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Essay Review: "After the Three-Moon Era" by Gary Fincke

16 July 2022

On “After the Three-Moon Era” by Gary Fincke

Let’s try this again this morning, but this time, let me actually review my page notes before I begin writing. This essay can be found in Best American Essays 2020.

First, let me say this: I loved reading this story/essay/memoir. Perhaps it was such an enjoyable read because of its snapshot layout, its pandering to the ever-worsening phenomenon social media-fueled short attention span theater. Fincke’s numbered chapters are each brief yet powerful; some are as short as a three-part list, some a single paragraph, none are longer than two pages. The chapters follow a pattern of one piece of literary journalism to one piece of memoir/narrative about his father’s decline, back and forth, in a manner that engaged my attention so fully I could not put the essay down. The literary journalism details in here are super fascinating factual tidbits, too, all on-theme with his essay’s message of the Buddhist philosophy of the problem of constant change or impermanence.

Fincke’s theme of threes begins early, in his title, and is prevalent throughout. His adherence to threes is so blatant that I marked them all and at times found them distracting. Surely that was his intent. I cannot say why, precisely, Fincke chose threes, except that three is often considered the perfect number. Mathematically, its simple to see how this is the case. The triangle is the strongest geometric structure. The Pythagorean theorem. How our measurements of time are all divisible by three…and so on. But on a macro level, three philosophically symbolizes things coming full circle; we are born, we live, we die. Ashes to ashes, dust to dust. The father, the son, the holy ghost. The significance of threes is undeniable, I just wish I understood what it truly meant to Fincke – why he chose this particular theme.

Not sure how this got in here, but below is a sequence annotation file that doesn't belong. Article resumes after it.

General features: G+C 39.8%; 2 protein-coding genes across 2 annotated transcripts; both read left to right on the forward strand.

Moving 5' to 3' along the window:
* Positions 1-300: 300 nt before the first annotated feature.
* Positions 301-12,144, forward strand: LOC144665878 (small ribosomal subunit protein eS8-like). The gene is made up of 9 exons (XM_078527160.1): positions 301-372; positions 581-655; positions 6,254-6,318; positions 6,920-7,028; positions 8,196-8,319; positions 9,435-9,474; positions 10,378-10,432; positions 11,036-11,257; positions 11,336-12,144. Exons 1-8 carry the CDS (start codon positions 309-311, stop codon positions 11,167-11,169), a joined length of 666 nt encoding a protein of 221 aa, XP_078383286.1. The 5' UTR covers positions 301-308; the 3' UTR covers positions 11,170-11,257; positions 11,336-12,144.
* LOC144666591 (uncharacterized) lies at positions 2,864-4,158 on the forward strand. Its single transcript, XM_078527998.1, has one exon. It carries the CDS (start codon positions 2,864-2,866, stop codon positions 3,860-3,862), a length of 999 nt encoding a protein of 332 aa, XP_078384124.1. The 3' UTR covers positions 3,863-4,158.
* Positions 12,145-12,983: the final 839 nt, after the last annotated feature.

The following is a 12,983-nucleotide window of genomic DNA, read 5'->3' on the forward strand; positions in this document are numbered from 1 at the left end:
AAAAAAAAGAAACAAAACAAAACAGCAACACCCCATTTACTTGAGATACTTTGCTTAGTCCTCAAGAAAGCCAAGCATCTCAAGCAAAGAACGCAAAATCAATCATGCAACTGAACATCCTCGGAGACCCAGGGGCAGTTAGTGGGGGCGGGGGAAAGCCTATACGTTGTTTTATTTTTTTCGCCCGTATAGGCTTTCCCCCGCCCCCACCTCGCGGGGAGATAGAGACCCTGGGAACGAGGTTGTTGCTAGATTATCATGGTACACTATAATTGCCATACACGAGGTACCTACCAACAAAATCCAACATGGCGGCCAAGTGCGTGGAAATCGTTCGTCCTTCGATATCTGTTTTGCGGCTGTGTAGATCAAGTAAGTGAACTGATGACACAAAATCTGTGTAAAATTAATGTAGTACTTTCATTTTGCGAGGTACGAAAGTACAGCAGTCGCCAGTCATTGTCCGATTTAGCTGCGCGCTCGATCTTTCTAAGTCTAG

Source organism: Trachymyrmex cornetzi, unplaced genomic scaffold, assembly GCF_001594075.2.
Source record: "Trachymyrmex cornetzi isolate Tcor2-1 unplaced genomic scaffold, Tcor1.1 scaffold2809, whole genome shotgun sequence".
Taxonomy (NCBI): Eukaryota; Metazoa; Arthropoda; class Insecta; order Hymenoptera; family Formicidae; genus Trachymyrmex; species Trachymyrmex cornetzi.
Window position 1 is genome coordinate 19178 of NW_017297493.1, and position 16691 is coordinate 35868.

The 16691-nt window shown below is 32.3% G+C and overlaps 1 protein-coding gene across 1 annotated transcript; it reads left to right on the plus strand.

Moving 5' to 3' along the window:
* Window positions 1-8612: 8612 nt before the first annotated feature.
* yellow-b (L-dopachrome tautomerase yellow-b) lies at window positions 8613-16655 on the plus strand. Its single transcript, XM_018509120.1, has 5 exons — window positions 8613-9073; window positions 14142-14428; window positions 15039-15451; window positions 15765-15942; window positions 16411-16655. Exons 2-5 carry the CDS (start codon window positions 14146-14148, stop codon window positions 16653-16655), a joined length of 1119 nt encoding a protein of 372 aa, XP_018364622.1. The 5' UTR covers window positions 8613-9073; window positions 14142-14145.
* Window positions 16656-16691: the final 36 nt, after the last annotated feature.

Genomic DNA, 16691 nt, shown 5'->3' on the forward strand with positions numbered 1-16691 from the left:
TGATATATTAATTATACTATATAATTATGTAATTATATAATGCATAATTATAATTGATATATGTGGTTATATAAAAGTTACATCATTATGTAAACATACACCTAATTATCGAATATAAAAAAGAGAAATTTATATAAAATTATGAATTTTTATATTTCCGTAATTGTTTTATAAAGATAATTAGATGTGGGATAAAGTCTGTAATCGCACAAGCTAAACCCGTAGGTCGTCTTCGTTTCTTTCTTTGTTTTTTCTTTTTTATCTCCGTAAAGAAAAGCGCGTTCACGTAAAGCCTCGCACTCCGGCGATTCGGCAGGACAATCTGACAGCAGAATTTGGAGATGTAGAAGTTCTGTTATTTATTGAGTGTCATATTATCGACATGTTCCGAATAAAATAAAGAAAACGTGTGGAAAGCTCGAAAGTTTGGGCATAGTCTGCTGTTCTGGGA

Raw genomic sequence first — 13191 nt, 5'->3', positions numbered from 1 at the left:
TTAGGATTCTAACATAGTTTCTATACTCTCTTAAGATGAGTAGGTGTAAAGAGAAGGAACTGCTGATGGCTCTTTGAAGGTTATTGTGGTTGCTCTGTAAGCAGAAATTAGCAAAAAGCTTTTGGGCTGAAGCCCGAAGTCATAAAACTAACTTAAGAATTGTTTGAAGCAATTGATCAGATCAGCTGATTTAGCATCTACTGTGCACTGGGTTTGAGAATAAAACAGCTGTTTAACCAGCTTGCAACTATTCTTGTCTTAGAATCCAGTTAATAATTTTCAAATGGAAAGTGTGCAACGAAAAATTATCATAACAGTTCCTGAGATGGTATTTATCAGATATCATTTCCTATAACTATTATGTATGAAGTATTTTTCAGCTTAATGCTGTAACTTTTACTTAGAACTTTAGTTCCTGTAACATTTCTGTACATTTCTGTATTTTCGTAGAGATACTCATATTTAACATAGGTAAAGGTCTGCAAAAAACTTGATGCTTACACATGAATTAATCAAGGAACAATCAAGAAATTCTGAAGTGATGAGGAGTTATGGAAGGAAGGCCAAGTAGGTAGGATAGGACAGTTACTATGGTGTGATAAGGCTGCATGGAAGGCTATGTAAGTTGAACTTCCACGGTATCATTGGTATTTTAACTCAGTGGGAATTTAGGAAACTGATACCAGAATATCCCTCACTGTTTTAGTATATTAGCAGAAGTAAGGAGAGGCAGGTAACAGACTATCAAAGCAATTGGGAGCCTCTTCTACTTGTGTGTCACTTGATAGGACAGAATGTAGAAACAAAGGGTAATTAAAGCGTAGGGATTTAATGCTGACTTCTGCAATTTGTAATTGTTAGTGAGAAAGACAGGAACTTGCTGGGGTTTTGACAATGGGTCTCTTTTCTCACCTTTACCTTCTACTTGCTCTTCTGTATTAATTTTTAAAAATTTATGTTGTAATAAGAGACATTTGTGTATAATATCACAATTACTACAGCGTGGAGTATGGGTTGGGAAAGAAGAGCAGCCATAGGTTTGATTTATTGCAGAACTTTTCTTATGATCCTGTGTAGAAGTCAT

The overarching message of the piece is impermanence, one of the three marks of existence in Buddhism. Fincke explores the human desire for immortality – yet immortality’s unnaturalness – through his references to Frankenstein’s monster (49), sewing puppy heads onto full-grown dogs (61), plastic fruit (58), among others. But there sits this tension – a Taoist tension, I’d say – between his acceptance of impermanence and his acknowledgement that just because something is gone, that does not mean it did not leave its mark on the world (that is to say, it is not ever fully gone). We see this in his treatments of the moons, that leave “the night sky empty with places where some arrangement of reflected light might have aligned itself against the darkness” (44), implying that space is held after-the-fact for those missing moons. We see it again with the references to consumed embryonic twins, where the surviving sibling holds space for her sister to hear her family sing on their birthday (45). We see it throughout, even to the very last paragraph of the essay, when the neighbor claims the three birds are just one bird, but Fincke disagrees… “I see the colors of the vanished above the trees, shades necessary as water as I stand beneath them, my face upturned to spaces they have left in the sky” (66). Fincke knows, instinctively, that there were three birds because they have left an essence.